Though there is no definitive cure for Dowling-Degos disease, many different treatment options have been tried in recent years without convincing therapeutic benefits which include depigmenting agents such as hydroquinone, as well as systemic and topical retinoids. Various lasers especially Erbium YAG and fractional Erbium YAG have been beneficial in treating Dowling-Degos disease.[16],[17]

   Conclusion Top

Our case exemplifies how in rare circumstances Dowling-Degos disease can present with only comedo-like lesions sine its classical features. Hence clinicians must be aware of such atypical manifestations of such disease for its appropriate diagnosis and management.

Declaration of patient consent

The authors certify that they have obtained all appropriate patient consent forms. In the form the patients have given their consent for their images and other clinical information to be reported in the journal. The patients understand that their names and initials will not be published and due efforts will be made to conceal their identity, but anonymity cannot be guaranteed.

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Conflicts of interest

There are no conflicts of interest.

   References Top

Schnur RE, Heymann WR. Reticulate hyperpigmentation. Semin Cutan Med Surg 1997;16:72-80.  Back to cited text no. 1
Bhagwat PV, Tophakhane RS, Shashikumar BM, Noronha TM, Naidu V. Three cases of Dowling Degos disease in two families. Indian J Dermatol Venerol Leprol 2009;75:398-400.  Back to cited text no. 2
Kim YC, Davis MD, Schanbacher CF, Su WP. Dowling Degos disease (reticulate pigmented anomaly of the flexures): A clinical and histopathological studies of 6 cases. J Am Acad Dermatol 1999;40:462-7.  Back to cited text no. 3
Kershenovich J, Langenberg A, Odom RB, LeBoit PE. Dowling Degos disease mimicking chloracne. J Am Acad Dermatol 1992;27:345-8.  Back to cited text no. 4
Wu YH, Lin YC. Generalized Dowling Degos disease. J Am Acad Dermatol 2007;57:327-34.  Back to cited text no. 5
Loo WJ, Rytina E, Todd PM. Hidraadenitis suppurativa, Dowling Degos and multiple epidermoid cysts: A new follicular occlusion tetrad. Clin Exp Dermatol 2004;29:622-4.  Back to cited text no. 6
Schmieder A, Pasternack SM, Krahl D, Betz RC, Leverkus M. Galli-Galli disease is an acantholytic variant of Dowling-Degos disease: Additional genetic evidence in a German family. J Am Acad Dermatol 2012;66:e250-1.  Back to cited text no. 7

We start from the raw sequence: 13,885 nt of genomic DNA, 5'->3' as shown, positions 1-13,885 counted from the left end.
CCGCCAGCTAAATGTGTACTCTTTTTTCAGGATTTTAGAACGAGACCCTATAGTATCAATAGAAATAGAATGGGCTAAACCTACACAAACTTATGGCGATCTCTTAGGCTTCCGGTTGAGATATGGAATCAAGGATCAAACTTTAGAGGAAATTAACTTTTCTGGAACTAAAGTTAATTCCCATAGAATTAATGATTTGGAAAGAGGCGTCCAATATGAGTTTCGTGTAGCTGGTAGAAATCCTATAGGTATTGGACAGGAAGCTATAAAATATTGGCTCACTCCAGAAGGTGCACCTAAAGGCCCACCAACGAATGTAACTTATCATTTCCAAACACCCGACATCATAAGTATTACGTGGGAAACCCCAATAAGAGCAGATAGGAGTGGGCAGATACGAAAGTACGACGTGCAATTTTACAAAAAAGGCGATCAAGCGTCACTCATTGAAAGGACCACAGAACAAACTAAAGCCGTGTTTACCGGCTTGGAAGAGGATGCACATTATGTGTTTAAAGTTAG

Tang JC, Escandon J, Shiman M, Berman B. Presentation of reticulate acropigmentation of Kitamura and Dowling-Degos disease overlap. J Clin Aestht Dermatol 2012;5:41-3.  Back to cited text no. 8
Singh S, Khandpur S, Verma P, Singh M. Follicular Dowling Degos disease: A rare variant of an evolving dermatosis. Indian J Dermatol Venerol Leprol 2013;79:802-4.  Back to cited text no. 9
Maddala RR, Ghorpade A, Polavarpu M, Adulkar SA, Das M. Familial dyskeratotic comedones: A rare entity. Indian Dermatol Online J 2016;7:46-8.  Back to cited text no. 10
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Chung J, Kim JY, Gye J, Namkoong S, Hong SP, Park BC. A case of familial comedonal Darrier's disease. Ann Dermatol 2011;23:S398-401.  Back to cited text no. 11
Layton AM, Anne E, Zoboulis CC. Rook's Textbook of Dermatology. 9th ed. Chichester: John Wiley & Sons; 2016. p. 90.54-5.  Back to cited text no. 12
Betz RC, Planko L, Eigelshoven S, Hanneken S, Pasternack SM, Büssow H, et al. Loss-of-function mutations in the keratin 5 gene lead to Dowling-Degos disease. Am J Hum Genet 2006;78:510-9.  Back to cited text no. 13
Harper JI, Trembath RC. Genetics and genodermatoses. In: Burns T, Breathnach S, Cox N, Griffiths C, editors. Rook's Textbook of Dermatology. 7th ed. London: Blackwell Science; 2004. p. 15.11-3.  Back to cited text no. 14
Wititsuwannakul J, Noppakun N. Generalized dowling-degos disease. Ann Dermatol 2013;25:360-4.  Back to cited text no. 15
Wenzel J, Tappe K, Gerdsen R, Uerlich M, Philipp-Dormston W, Bieber T, et al. Successful treatment of Dowling-Degos disease with Er: YAG laser. Dermatol Surg 2002;28:748-50.  Back to cited text no. 16
Yun JH, Kim JH, Choi JS, Roh JY, Lee JR. Treatment of Dowling-Degos disease with fractional Er: YAG laser. J Cosmet Laser Ther 2013;15:336-9.  Back to cited text no. 17


  [Figure 1], [Figure 2], [Figure 3], [Figure 4]